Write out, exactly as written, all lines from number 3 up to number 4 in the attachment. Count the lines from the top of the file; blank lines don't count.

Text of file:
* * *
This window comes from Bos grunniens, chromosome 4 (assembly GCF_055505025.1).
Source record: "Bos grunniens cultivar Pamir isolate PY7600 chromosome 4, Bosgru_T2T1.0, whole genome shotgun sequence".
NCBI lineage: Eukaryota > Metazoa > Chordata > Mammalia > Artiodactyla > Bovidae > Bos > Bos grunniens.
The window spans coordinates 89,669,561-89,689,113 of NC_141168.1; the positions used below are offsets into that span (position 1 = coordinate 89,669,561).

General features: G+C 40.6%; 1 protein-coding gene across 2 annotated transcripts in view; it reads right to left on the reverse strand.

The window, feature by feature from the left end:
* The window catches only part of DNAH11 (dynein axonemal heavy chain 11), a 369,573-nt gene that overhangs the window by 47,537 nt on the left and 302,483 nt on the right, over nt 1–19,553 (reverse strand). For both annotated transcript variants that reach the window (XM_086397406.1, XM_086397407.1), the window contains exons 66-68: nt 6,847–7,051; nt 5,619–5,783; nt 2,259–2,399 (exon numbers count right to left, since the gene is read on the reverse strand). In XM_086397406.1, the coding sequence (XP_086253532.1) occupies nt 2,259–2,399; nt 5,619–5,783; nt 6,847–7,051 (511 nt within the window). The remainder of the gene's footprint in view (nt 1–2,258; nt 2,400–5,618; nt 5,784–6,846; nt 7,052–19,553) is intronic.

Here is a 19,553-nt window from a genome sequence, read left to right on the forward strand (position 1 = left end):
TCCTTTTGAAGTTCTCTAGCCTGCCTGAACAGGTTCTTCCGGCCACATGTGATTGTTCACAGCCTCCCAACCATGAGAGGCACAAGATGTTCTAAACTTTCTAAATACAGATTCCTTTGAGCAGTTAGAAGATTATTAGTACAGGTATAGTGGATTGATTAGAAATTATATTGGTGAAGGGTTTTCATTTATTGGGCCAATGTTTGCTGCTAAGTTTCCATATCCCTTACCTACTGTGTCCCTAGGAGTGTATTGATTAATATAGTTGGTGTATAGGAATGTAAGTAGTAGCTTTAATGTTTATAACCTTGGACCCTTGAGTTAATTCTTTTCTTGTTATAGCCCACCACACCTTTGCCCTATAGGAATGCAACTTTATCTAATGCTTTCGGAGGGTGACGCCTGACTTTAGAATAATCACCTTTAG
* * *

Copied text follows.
NCBI lineage: Eukaryota > Metazoa > Chordata > Mammalia > Artiodactyla > Bovidae > Bos > Bos grunniens.
The window spans coordinates 89,669,561-89,689,113 of NC_141168.1; the positions used below are offsets into that span (position 1 = coordinate 89,669,561).